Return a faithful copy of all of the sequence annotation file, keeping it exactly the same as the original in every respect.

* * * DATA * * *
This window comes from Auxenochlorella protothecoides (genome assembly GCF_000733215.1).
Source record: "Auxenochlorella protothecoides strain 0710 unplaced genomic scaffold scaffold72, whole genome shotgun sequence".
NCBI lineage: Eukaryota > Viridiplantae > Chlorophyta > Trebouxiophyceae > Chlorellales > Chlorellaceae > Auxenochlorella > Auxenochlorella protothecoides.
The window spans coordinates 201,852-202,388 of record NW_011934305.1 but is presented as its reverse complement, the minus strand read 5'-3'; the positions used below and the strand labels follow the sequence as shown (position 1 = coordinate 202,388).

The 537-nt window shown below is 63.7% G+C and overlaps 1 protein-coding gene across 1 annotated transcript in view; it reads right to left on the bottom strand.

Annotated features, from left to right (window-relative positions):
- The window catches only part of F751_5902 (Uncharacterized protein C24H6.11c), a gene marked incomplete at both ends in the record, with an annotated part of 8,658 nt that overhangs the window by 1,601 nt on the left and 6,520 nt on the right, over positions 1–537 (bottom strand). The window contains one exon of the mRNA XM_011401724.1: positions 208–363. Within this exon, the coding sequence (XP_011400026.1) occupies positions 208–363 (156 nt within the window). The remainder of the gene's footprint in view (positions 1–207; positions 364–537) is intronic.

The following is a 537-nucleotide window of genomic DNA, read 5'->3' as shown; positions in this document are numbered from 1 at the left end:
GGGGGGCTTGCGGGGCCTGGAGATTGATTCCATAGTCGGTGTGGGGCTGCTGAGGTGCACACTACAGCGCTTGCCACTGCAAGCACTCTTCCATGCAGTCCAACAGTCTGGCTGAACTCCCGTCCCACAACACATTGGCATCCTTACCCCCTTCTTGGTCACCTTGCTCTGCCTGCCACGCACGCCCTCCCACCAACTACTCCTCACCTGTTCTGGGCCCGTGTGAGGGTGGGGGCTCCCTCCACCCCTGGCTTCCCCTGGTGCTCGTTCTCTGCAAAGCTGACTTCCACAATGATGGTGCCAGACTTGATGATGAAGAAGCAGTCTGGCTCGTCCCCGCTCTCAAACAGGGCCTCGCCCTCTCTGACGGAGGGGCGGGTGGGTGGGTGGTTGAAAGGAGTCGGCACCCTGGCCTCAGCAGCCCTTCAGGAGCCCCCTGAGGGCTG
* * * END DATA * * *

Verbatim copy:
This window comes from Auxenochlorella protothecoides (genome assembly GCF_000733215.1).
Source record: "Auxenochlorella protothecoides strain 0710 unplaced genomic scaffold scaffold72, whole genome shotgun sequence".
NCBI lineage: Eukaryota > Viridiplantae > Chlorophyta > Trebouxiophyceae > Chlorellales > Chlorellaceae > Auxenochlorella > Auxenochlorella protothecoides.
The window spans coordinates 201,852-202,388 of record NW_011934305.1 but is presented as its reverse complement, the minus strand read 5'-3'; the positions used below and the strand labels follow the sequence as shown (position 1 = coordinate 202,388).

The 537-nt window shown below is 63.7% G+C and overlaps 1 protein-coding gene across 1 annotated transcript in view; it reads right to left on the bottom strand.

Annotated features, from left to right (window-relative positions):
- The window catches only part of F751_5902 (Uncharacterized protein C24H6.11c), a gene marked incomplete at both ends in the record, with an annotated part of 8,658 nt that overhangs the window by 1,601 nt on the left and 6,520 nt on the right, over positions 1–537 (bottom strand). The window contains one exon of the mRNA XM_011401724.1: positions 208–363. Within this exon, the coding sequence (XP_011400026.1) occupies positions 208–363 (156 nt within the window). The remainder of the gene's footprint in view (positions 1–207; positions 364–537) is intronic.

The following is a 537-nucleotide window of genomic DNA, read 5'->3' as shown; positions in this document are numbered from 1 at the left end:
GGGGGGCTTGCGGGGCCTGGAGATTGATTCCATAGTCGGTGTGGGGCTGCTGAGGTGCACACTACAGCGCTTGCCACTGCAAGCACTCTTCCATGCAGTCCAACAGTCTGGCTGAACTCCCGTCCCACAACACATTGGCATCCTTACCCCCTTCTTGGTCACCTTGCTCTGCCTGCCACGCACGCCCTCCCACCAACTACTCCTCACCTGTTCTGGGCCCGTGTGAGGGTGGGGGCTCCCTCCACCCCTGGCTTCCCCTGGTGCTCGTTCTCTGCAAAGCTGACTTCCACAATGATGGTGCCAGACTTGATGATGAAGAAGCAGTCTGGCTCGTCCCCGCTCTCAAACAGGGCCTCGCCCTCTCTGACGGAGGGGCGGGTGGGTGGGTGGTTGAAAGGAGTCGGCACCCTGGCCTCAGCAGCCCTTCAGGAGCCCCCTGAGGGCTG